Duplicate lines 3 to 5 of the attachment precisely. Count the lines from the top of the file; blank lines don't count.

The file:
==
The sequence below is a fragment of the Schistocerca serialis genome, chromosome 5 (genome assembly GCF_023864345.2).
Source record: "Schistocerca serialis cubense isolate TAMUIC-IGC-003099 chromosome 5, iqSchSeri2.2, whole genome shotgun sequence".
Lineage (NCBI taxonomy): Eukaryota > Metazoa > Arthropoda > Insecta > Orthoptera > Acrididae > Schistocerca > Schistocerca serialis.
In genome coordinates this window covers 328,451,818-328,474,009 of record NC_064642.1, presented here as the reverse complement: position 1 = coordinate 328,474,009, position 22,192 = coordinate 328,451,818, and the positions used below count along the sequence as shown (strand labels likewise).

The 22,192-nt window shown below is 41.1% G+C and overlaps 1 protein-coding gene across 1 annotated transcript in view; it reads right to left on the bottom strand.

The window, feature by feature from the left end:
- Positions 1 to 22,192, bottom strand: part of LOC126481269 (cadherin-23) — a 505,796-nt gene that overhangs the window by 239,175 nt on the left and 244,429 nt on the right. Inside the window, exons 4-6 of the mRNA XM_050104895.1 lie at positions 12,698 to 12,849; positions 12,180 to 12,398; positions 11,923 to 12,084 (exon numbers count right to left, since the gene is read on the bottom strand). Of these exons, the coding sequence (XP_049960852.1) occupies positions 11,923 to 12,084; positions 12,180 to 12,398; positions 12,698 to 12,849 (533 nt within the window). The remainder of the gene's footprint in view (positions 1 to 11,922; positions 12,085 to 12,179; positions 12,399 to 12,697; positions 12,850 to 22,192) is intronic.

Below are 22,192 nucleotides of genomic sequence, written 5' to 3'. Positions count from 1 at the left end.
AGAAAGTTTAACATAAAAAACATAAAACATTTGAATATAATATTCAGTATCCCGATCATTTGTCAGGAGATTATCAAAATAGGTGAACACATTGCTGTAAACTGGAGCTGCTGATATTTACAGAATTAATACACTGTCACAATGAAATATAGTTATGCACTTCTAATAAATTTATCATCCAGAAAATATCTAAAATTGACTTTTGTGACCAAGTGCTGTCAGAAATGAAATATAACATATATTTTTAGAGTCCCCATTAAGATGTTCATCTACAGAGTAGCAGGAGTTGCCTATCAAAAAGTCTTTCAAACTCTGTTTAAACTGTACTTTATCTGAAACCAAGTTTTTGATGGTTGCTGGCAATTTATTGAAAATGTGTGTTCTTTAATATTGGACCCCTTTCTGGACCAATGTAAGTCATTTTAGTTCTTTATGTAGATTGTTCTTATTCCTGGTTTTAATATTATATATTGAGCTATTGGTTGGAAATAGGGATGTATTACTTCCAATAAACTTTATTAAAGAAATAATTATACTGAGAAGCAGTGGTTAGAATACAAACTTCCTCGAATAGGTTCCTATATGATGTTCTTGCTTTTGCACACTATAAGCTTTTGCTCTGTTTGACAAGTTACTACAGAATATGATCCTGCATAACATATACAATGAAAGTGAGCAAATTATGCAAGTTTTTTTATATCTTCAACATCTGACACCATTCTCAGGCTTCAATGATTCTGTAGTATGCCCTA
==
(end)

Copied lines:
Lineage (NCBI taxonomy): Eukaryota > Metazoa > Arthropoda > Insecta > Orthoptera > Acrididae > Schistocerca > Schistocerca serialis.
In genome coordinates this window covers 328,451,818-328,474,009 of record NC_064642.1, presented here as the reverse complement: position 1 = coordinate 328,474,009, position 22,192 = coordinate 328,451,818, and the positions used below count along the sequence as shown (strand labels likewise).

The 22,192-nt window shown below is 41.1% G+C and overlaps 1 protein-coding gene across 1 annotated transcript in view; it reads right to left on the bottom strand.